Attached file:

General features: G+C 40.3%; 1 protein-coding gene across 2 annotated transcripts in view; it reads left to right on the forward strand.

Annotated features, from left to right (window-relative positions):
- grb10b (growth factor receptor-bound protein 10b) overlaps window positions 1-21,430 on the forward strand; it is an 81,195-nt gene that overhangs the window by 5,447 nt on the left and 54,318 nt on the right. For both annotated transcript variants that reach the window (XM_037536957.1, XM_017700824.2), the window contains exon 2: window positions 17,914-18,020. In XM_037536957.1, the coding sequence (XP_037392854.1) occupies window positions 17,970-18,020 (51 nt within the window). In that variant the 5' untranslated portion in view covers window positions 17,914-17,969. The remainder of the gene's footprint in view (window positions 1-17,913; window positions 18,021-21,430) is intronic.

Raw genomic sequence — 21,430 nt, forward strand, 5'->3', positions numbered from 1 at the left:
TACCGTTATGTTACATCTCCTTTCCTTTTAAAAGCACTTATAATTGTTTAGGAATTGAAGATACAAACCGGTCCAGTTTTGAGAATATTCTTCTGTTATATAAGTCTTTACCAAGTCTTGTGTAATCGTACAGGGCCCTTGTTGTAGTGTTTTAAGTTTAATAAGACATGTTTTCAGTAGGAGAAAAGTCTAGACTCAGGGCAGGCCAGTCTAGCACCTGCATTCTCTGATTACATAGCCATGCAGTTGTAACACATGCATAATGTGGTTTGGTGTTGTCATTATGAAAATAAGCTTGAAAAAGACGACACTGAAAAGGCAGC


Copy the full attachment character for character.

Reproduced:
General features: G+C 40.3%; 1 protein-coding gene across 2 annotated transcripts in view; it reads left to right on the forward strand.

Annotated features, from left to right (window-relative positions):
- grb10b (growth factor receptor-bound protein 10b) overlaps window positions 1-21,430 on the forward strand; it is an 81,195-nt gene that overhangs the window by 5,447 nt on the left and 54,318 nt on the right. For both annotated transcript variants that reach the window (XM_037536957.1, XM_017700824.2), the window contains exon 2: window positions 17,914-18,020. In XM_037536957.1, the coding sequence (XP_037392854.1) occupies window positions 17,970-18,020 (51 nt within the window). In that variant the 5' untranslated portion in view covers window positions 17,914-17,969. The remainder of the gene's footprint in view (window positions 1-17,913; window positions 18,021-21,430) is intronic.

Raw genomic sequence — 21,430 nt, forward strand, 5'->3', positions numbered from 1 at the left:
TACCGTTATGTTACATCTCCTTTCCTTTTAAAAGCACTTATAATTGTTTAGGAATTGAAGATACAAACCGGTCCAGTTTTGAGAATATTCTTCTGTTATATAAGTCTTTACCAAGTCTTGTGTAATCGTACAGGGCCCTTGTTGTAGTGTTTTAAGTTTAATAAGACATGTTTTCAGTAGGAGAAAAGTCTAGACTCAGGGCAGGCCAGTCTAGCACCTGCATTCTCTGATTACATAGCCATGCAGTTGTAACACATGCATAATGTGGTTTGGTGTTGTCATTATGAAAATAAGCTTGAAAAAGACGACACTGAAAAGGCAGC